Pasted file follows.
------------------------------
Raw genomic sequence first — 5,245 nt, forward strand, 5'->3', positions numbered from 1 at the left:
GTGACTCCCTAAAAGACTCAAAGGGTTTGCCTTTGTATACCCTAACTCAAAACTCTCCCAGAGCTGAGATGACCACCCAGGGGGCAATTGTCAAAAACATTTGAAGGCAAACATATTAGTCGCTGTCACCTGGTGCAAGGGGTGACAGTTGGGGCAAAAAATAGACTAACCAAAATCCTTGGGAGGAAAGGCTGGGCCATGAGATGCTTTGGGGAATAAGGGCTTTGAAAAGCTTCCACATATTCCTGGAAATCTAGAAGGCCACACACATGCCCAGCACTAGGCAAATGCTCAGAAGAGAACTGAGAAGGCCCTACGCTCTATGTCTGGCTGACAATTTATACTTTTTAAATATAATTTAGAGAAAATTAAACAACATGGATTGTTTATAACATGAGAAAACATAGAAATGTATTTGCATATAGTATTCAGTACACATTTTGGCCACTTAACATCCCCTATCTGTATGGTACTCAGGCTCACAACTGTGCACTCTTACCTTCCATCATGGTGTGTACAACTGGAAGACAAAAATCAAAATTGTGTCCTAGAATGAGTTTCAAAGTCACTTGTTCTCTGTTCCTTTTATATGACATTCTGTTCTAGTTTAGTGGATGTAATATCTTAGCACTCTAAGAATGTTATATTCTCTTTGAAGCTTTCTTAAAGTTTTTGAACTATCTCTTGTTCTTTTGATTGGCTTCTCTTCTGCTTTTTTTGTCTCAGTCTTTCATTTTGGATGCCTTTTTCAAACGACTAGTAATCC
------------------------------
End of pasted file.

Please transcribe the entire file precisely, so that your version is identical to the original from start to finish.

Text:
Raw genomic sequence first — 5,245 nt, forward strand, 5'->3', positions numbered from 1 at the left:
GTGACTCCCTAAAAGACTCAAAGGGTTTGCCTTTGTATACCCTAACTCAAAACTCTCCCAGAGCTGAGATGACCACCCAGGGGGCAATTGTCAAAAACATTTGAAGGCAAACATATTAGTCGCTGTCACCTGGTGCAAGGGGTGACAGTTGGGGCAAAAAATAGACTAACCAAAATCCTTGGGAGGAAAGGCTGGGCCATGAGATGCTTTGGGGAATAAGGGCTTTGAAAAGCTTCCACATATTCCTGGAAATCTAGAAGGCCACACACATGCCCAGCACTAGGCAAATGCTCAGAAGAGAACTGAGAAGGCCCTACGCTCTATGTCTGGCTGACAATTTATACTTTTTAAATATAATTTAGAGAAAATTAAACAACATGGATTGTTTATAACATGAGAAAACATAGAAATGTATTTGCATATAGTATTCAGTACACATTTTGGCCACTTAACATCCCCTATCTGTATGGTACTCAGGCTCACAACTGTGCACTCTTACCTTCCATCATGGTGTGTACAACTGGAAGACAAAAATCAAAATTGTGTCCTAGAATGAGTTTCAAAGTCACTTGTTCTCTGTTCCTTTTATATGACATTCTGTTCTAGTTTAGTGGATGTAATATCTTAGCACTCTAAGAATGTTATATTCTCTTTGAAGCTTTCTTAAAGTTTTTGAACTATCTCTTGTTCTTTTGATTGGCTTCTCTTCTGCTTTTTTTGTCTCAGTCTTTCATTTTGGATGCCTTTTTCAAACGACTAGTAATCC